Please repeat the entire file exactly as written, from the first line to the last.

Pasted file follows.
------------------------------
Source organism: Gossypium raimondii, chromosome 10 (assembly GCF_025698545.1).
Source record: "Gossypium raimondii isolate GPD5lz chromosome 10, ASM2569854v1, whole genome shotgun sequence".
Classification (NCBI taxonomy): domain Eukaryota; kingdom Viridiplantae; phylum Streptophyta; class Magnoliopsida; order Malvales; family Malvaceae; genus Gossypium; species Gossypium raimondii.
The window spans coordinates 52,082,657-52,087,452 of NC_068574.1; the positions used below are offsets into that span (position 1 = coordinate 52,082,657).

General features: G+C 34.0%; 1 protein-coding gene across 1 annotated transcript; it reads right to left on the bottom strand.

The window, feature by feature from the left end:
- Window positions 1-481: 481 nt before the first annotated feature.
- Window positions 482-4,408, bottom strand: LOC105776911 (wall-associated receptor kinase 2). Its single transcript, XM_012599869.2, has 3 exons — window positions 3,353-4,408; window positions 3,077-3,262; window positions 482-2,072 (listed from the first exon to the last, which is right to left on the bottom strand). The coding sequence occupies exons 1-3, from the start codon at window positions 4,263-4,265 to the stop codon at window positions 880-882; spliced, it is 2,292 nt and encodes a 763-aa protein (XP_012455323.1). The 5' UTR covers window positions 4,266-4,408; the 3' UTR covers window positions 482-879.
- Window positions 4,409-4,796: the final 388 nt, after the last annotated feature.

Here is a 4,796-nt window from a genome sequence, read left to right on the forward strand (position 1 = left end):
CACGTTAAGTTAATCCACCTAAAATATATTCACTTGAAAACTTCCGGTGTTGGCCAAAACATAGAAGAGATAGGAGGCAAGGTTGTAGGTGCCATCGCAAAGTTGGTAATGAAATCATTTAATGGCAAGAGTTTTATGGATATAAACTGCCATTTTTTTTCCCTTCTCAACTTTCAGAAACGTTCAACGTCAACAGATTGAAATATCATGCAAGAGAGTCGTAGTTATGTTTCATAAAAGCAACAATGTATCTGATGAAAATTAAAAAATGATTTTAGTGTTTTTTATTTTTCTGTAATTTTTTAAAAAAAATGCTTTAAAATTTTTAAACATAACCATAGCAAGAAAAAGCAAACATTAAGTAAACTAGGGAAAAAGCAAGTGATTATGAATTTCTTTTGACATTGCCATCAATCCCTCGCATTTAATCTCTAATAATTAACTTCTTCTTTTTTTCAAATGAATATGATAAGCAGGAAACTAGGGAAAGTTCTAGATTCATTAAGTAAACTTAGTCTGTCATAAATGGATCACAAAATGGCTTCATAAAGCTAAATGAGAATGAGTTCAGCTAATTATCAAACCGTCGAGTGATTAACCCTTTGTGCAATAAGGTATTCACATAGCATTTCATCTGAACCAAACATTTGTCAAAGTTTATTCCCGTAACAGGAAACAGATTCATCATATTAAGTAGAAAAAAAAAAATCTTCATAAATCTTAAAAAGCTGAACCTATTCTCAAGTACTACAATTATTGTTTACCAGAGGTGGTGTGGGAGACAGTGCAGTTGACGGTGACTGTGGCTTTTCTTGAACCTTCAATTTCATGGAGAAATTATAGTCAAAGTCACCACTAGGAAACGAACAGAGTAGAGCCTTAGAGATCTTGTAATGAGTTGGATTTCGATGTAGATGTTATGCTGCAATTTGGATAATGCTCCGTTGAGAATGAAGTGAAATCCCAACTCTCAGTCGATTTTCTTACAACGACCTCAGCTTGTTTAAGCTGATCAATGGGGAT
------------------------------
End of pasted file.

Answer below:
Source organism: Gossypium raimondii, chromosome 10 (assembly GCF_025698545.1).
Source record: "Gossypium raimondii isolate GPD5lz chromosome 10, ASM2569854v1, whole genome shotgun sequence".
Classification (NCBI taxonomy): domain Eukaryota; kingdom Viridiplantae; phylum Streptophyta; class Magnoliopsida; order Malvales; family Malvaceae; genus Gossypium; species Gossypium raimondii.
The window spans coordinates 52,082,657-52,087,452 of NC_068574.1; the positions used below are offsets into that span (position 1 = coordinate 52,082,657).

General features: G+C 34.0%; 1 protein-coding gene across 1 annotated transcript; it reads right to left on the bottom strand.

The window, feature by feature from the left end:
- Window positions 1-481: 481 nt before the first annotated feature.
- Window positions 482-4,408, bottom strand: LOC105776911 (wall-associated receptor kinase 2). Its single transcript, XM_012599869.2, has 3 exons — window positions 3,353-4,408; window positions 3,077-3,262; window positions 482-2,072 (listed from the first exon to the last, which is right to left on the bottom strand). The coding sequence occupies exons 1-3, from the start codon at window positions 4,263-4,265 to the stop codon at window positions 880-882; spliced, it is 2,292 nt and encodes a 763-aa protein (XP_012455323.1). The 5' UTR covers window positions 4,266-4,408; the 3' UTR covers window positions 482-879.
- Window positions 4,409-4,796: the final 388 nt, after the last annotated feature.

Here is a 4,796-nt window from a genome sequence, read left to right on the forward strand (position 1 = left end):
CACGTTAAGTTAATCCACCTAAAATATATTCACTTGAAAACTTCCGGTGTTGGCCAAAACATAGAAGAGATAGGAGGCAAGGTTGTAGGTGCCATCGCAAAGTTGGTAATGAAATCATTTAATGGCAAGAGTTTTATGGATATAAACTGCCATTTTTTTTCCCTTCTCAACTTTCAGAAACGTTCAACGTCAACAGATTGAAATATCATGCAAGAGAGTCGTAGTTATGTTTCATAAAAGCAACAATGTATCTGATGAAAATTAAAAAATGATTTTAGTGTTTTTTATTTTTCTGTAATTTTTTAAAAAAAATGCTTTAAAATTTTTAAACATAACCATAGCAAGAAAAAGCAAACATTAAGTAAACTAGGGAAAAAGCAAGTGATTATGAATTTCTTTTGACATTGCCATCAATCCCTCGCATTTAATCTCTAATAATTAACTTCTTCTTTTTTTCAAATGAATATGATAAGCAGGAAACTAGGGAAAGTTCTAGATTCATTAAGTAAACTTAGTCTGTCATAAATGGATCACAAAATGGCTTCATAAAGCTAAATGAGAATGAGTTCAGCTAATTATCAAACCGTCGAGTGATTAACCCTTTGTGCAATAAGGTATTCACATAGCATTTCATCTGAACCAAACATTTGTCAAAGTTTATTCCCGTAACAGGAAACAGATTCATCATATTAAGTAGAAAAAAAAAAATCTTCATAAATCTTAAAAAGCTGAACCTATTCTCAAGTACTACAATTATTGTTTACCAGAGGTGGTGTGGGAGACAGTGCAGTTGACGGTGACTGTGGCTTTTCTTGAACCTTCAATTTCATGGAGAAATTATAGTCAAAGTCACCACTAGGAAACGAACAGAGTAGAGCCTTAGAGATCTTGTAATGAGTTGGATTTCGATGTAGATGTTATGCTGCAATTTGGATAATGCTCCGTTGAGAATGAAGTGAAATCCCAACTCTCAGTCGATTTTCTTACAACGACCTCAGCTTGTTTAAGCTGATCAATGGGGAT